It was not too long ago that I felt almost no motivation to crawl out of my bed in the morning. Relentless thoughts about my school work, personal life, and the uncertainty of my future gave me an overwhelming sense of dread that would sometimes last hours into my day. To complement my feelings of worthlessness, I would only listen to music that would reinforce my already gloomy mood. Tyler, the Creator’s Wolf, xxxTentacion’s 17, and Aesop Rock’s Labor Days were all albums that I would often listen to on a loop to help me get over the gigantic mental walls I was facing. It was my belief that if I chose music that best corresponded with my mood, it would help me cope with my experience. This proved to be a volatile mixture for my psyche because this music only perpetuated my feelings and eventually worsened them.
Not only did the music deteriorate my mood, but the lyrical content did as well, maybe even more so. Though the albums I previously mentioned are still great works of art in my eyes, I am not sure how much Tyler, the Creator telling me “Rest in peace or lie in it/life ain’t got not light in it” helped me through my troubled times. All of those albums have a very similar tone and subject matter which can be described as dark, hopeless or even depressing. I eventually reached a point where I desired to isolate myself and I would often just lie in my room listening to this music until I fell asleep. Looking back, I feel like an idiot for not thinking of simply switching to a more lighthearted playlist. But at the time, the music gave me something I felt I could identify with. It gave me reassurance that someone else understood what I was going through. But after months of experiencing no results, I knew I had to change things.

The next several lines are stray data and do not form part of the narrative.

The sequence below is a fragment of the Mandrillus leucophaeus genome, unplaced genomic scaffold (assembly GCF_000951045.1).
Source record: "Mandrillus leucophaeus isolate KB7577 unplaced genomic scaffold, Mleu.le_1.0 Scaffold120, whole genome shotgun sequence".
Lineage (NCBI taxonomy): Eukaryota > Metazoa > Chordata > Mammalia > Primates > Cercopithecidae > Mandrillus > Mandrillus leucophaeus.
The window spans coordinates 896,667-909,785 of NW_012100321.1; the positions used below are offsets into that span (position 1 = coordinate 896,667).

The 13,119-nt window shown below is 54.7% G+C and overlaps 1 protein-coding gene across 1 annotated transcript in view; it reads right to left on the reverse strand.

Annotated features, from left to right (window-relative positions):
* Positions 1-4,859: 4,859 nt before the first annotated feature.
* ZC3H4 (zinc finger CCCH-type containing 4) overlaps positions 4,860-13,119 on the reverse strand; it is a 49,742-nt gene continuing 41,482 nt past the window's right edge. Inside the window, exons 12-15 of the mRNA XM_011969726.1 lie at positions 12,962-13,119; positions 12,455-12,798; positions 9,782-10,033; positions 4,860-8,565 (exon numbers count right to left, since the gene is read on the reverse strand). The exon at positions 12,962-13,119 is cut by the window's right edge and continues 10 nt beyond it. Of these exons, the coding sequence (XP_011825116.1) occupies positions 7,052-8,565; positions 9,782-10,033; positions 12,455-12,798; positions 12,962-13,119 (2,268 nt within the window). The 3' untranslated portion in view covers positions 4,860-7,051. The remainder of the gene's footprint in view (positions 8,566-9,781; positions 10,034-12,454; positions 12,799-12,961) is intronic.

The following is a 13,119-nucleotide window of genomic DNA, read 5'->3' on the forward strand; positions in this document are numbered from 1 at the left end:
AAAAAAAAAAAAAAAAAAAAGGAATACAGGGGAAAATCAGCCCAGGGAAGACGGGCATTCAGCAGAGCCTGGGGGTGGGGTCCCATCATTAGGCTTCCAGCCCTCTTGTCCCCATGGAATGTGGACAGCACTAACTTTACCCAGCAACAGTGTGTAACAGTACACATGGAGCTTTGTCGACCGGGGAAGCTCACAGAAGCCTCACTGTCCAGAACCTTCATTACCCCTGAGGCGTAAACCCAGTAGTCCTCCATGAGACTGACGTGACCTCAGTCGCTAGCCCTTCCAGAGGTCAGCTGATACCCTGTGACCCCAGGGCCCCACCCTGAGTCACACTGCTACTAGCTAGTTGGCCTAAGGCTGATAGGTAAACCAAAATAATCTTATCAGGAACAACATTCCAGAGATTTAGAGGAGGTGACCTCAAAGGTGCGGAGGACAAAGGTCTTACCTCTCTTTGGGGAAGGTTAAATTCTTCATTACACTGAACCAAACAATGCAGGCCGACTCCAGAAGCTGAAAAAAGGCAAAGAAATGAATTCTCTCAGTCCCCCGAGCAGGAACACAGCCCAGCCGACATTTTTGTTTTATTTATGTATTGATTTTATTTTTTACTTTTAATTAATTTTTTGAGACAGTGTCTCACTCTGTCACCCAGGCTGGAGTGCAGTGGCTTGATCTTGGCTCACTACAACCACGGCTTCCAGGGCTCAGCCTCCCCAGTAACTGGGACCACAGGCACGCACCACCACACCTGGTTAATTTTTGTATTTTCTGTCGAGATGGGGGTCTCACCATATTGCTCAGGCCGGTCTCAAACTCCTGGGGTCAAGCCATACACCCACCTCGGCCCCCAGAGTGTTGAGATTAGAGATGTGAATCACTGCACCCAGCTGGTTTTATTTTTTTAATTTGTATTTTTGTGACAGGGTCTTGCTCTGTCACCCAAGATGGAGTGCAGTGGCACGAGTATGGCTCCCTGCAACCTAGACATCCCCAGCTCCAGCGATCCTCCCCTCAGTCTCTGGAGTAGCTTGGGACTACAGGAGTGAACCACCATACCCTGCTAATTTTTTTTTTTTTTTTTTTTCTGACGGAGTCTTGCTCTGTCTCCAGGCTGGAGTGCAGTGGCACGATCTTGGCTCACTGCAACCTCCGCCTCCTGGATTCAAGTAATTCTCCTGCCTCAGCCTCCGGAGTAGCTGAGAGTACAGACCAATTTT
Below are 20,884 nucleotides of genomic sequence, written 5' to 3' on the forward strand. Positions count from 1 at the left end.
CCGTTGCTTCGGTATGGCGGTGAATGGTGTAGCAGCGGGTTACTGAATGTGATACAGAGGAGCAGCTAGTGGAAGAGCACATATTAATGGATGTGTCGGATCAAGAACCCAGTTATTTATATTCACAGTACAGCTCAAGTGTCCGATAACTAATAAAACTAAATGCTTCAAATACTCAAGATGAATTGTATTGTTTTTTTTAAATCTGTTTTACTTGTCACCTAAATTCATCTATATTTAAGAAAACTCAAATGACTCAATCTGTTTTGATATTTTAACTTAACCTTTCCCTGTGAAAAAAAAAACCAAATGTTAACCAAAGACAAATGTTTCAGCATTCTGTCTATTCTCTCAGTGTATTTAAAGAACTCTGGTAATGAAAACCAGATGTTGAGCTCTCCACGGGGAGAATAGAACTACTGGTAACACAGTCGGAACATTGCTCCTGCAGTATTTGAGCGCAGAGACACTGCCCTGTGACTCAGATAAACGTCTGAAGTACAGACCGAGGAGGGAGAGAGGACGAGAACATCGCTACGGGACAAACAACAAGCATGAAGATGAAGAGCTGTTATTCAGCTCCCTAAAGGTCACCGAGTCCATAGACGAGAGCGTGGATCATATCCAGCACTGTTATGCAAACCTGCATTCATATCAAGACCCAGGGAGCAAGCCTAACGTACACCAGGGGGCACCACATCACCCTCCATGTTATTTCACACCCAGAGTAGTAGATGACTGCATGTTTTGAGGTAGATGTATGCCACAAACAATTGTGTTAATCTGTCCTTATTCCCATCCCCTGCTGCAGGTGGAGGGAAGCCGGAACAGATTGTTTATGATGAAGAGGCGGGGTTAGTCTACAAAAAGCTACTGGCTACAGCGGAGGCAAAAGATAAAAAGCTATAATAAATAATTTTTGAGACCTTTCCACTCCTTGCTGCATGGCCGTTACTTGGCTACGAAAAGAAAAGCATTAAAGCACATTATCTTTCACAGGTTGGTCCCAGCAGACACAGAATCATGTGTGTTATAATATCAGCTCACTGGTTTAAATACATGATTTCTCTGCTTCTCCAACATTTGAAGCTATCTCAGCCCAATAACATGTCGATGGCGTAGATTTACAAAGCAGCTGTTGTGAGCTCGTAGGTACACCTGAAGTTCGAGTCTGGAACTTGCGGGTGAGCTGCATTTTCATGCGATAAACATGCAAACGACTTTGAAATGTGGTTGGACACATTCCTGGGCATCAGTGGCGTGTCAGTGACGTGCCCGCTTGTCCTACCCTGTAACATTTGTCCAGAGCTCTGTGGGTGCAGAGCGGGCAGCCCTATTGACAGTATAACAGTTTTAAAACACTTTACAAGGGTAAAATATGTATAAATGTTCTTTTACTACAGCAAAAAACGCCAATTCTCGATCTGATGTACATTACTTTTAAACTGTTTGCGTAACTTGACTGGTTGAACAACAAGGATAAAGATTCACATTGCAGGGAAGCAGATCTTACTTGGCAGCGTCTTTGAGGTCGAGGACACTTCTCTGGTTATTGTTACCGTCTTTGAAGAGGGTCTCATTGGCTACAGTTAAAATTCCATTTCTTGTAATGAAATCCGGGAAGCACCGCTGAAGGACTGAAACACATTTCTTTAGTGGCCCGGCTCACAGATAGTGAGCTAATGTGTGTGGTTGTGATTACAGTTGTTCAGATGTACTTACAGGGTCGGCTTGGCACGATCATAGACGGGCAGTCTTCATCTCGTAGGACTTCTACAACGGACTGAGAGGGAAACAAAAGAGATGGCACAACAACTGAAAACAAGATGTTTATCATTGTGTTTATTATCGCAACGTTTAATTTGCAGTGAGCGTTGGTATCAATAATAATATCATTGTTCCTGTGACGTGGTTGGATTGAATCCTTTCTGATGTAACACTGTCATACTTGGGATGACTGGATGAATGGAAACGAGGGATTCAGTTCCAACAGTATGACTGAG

So one humid Monday morning I spontaneously decided to venture out of my musical comfort zone by listening to the completely opposite of what I was regularly listening to: smooth jazz. I do not know what possessed me to listen to jazz specifically, as it was my understanding that it was federal law that only people over the age of 65 could listen to that genre of music. Unbeknownst to me, the soothing nature of the music acted as a counterbalance to my melancholy or even sometimes angered frame of mind. Soon after picking up this new habit I began to realize that my mood did not choose my music, but rather, my music set my mood. So the next time you are feeling a bit blue, before visiting a therapist, try simply changing the station.